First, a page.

Pruning the market to shrug off stock falls. By Janine Starks.


During a friendly chit-chat someone told me they'd lost two Range Rovers over summer.

Hells bells, I thought, bet your wife is mad, thinking he'd written them off. But no, it was their investment portfolio weaving all over the road, not his driving.

The portfolio had dropped in value to the tune of a couple of Rangies and our discussion allowed a bit of hot air to be vented from the exhaust pipe to cope with the situation.

It will bring on great gwuffs of laughter from many, being one of those first-world problems discussed in a wine bar.

Humour aside, it also gets you thinking about how vividly we visualise losses. No matter how much stomach you think you've got, when Vogues, Hiluxes and Yarises are flicked off the top off your portfolio into thin air, it's pretty hard to take.

If a $200,000 portfolio loses 10 per cent, there goes a Suzuki Swift. There are plenty of retirees and people in KiwiSaver with a nest egg of that size so it's not just an issue for those who are flush.

The New Zealand index has largely recovered last year's losses, but for those with growth portfolios and more international exposure, the suffering hasn't ended yet. The bounce is only partial.

Often in a relationship, two people have different risk appetites and one starts dishing out the "I-told-you-so" speech during market falls. Tension rises and we question our decision to hold assets that fluctuate in value.

So how do you stay sane when the markets go against you?

Here's how to maintain perspective.

Honey I shrunk the loss: Most of your portfolio isn't needed for years to come. Even a 70-year-old has to spread money over 20 years. The only losses being crystallised are from regular withdrawals you live off. The rest of it is a paper loss with time to recover. For most retirees, at least three-quarters of their money won't be touched in the next five years.

International markets have been wobblier than New Zealand's.

Shrunk by dividends and interest. Even when share and bond values fall, they still produce dividends and interest. If you're a retiree taking withdrawals, some of this is coming from the portfolio's income stream.

This buffers the level of losses being crystallised.

The time machine: Wind back one year. What value was the portfolio? Find that point on the time-line that equals today's value. Imagine the set-back in terms of time, not money.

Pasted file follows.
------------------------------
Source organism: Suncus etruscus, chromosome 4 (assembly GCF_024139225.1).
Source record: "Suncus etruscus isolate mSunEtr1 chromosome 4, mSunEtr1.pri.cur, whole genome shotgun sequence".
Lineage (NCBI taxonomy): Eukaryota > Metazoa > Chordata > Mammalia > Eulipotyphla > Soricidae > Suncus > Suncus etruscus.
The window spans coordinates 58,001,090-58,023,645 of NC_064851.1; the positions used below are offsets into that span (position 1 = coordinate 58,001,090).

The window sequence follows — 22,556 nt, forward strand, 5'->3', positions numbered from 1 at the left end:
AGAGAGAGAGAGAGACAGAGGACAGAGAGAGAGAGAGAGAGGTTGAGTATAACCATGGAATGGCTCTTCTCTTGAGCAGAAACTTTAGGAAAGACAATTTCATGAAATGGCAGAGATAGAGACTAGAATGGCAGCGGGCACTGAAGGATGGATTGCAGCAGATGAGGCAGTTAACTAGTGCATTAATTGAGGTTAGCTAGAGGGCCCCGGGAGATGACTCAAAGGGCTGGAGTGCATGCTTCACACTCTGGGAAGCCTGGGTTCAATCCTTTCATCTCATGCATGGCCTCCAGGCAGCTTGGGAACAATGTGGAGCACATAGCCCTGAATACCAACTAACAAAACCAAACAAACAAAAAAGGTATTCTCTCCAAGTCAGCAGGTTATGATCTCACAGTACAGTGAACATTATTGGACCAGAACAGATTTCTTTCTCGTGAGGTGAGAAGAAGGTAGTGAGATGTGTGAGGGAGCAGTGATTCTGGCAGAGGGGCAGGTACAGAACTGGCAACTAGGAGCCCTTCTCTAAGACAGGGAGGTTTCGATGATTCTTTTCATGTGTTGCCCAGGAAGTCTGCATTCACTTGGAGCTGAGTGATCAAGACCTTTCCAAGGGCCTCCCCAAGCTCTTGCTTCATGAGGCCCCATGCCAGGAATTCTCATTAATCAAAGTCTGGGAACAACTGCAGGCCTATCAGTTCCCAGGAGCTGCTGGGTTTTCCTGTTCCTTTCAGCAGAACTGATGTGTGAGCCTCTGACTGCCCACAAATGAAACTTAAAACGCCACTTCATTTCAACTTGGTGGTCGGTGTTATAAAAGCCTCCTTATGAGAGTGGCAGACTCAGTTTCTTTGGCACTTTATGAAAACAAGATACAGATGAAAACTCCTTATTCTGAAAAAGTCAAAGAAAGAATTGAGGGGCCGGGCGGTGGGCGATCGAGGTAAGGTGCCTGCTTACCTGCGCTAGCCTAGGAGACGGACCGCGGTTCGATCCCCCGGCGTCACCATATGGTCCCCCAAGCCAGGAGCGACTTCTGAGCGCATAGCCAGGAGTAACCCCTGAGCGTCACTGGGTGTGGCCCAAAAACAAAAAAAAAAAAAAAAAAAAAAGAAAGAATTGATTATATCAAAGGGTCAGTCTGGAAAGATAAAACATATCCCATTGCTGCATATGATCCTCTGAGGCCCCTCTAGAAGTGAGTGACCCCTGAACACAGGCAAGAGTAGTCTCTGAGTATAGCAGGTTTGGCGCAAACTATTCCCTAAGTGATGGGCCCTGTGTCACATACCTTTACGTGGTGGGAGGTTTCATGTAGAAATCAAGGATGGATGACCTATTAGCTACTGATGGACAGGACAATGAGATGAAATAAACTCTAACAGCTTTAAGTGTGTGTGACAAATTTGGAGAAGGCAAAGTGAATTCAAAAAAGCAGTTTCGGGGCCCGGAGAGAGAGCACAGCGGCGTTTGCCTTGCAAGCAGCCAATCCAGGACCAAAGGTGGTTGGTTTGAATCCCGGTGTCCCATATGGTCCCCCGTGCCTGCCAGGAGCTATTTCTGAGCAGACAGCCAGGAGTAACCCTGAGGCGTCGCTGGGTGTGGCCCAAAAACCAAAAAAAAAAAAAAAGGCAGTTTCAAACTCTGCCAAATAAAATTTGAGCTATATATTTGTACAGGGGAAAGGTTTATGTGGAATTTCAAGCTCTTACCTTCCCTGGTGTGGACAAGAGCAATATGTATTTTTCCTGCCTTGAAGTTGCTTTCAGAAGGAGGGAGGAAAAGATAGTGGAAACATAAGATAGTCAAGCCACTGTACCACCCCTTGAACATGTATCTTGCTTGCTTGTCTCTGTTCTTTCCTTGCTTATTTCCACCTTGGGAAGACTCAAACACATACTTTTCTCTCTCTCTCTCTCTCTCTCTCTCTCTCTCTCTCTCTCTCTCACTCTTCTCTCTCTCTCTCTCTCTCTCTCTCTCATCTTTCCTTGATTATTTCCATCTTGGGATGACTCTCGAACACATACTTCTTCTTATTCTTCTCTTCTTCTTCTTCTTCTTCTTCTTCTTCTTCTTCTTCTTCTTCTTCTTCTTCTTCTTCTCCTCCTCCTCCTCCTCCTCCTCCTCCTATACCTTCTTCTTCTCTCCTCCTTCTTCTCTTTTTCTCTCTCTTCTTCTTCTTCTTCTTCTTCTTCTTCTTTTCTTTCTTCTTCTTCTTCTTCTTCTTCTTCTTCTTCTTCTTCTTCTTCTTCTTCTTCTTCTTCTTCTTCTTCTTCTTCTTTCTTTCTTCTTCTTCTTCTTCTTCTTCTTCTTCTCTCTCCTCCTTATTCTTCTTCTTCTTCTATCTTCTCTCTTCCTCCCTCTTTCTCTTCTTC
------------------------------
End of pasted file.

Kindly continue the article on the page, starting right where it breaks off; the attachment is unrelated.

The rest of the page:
Separate the top slice: There are layers to a cake and what you've put in sits on the base. Everything else that happens is about the top slice. Eventually everyone becomes a long-term investor and losses are simply reduced gains from the top layer. You won't get to this position without hanging in there.

Visualise gains: Convert all the gains your portfolio has ever made into a currency that means something to you. It might be cars, your salary, a bicycle or a comparison to the value of your home. Talk about how much you are still up over the long-term to get perspective.

Size matters. Back when you had $20,000 invested it didn't induce much excitement or flinching. Now you're at $200,000 or $2 million, everything magnifies. Losses will hurt, but the gains start becoming unbelievable once you have some mass.

Same-same but more transparent. For those with several million and beyond, suffering losses in the hundreds of thousands of dollars over a few months, weeks or days can feel shocking. You're high net-worth, had your own business or property interests, but had no transparency over your day-to-day valuation. A portfolio now feels very jumpy, but rest assured you've been drinking coffee in your office oblivious to the same movements. It's the transparency that is scary.

Imagine each dollar individually. Every dollar still has a percentage of its value left and is waiting for a recovery. Don't imagine whole dollars going up in smoke. This is about all the shrubs in the garden getting clipped and waiting for spring, not whole plants being ripped out.

Never bank last year's returns. Keep those in a separate pot in your head to buffer the emotions when losses happen. When you discuss your portfolio size, knock off last year's returns and assume they're not yours yet.

Accumulators invest more: As much as the current losses hurt, pull out all the stops to add further lump-sums. It's a great chance for new money to get a quick start on the swing back up.


NZX50 - 13 per cent

ASX200 - 15 per cent

FTSE100 - 17 per cent

Eurostoxx 50 - 18 per cent

S&P500 - 20 per cent

Nikkei 225 - 22 per cent


NZX50 -  1 per cent

ASX200 - 3.6  per cent

FTSE100 - 9.5 per cent

Eurostoxx 50 - 8 per cent

S&P500 - 5 per cent

Nikkei 225 - 12 per cent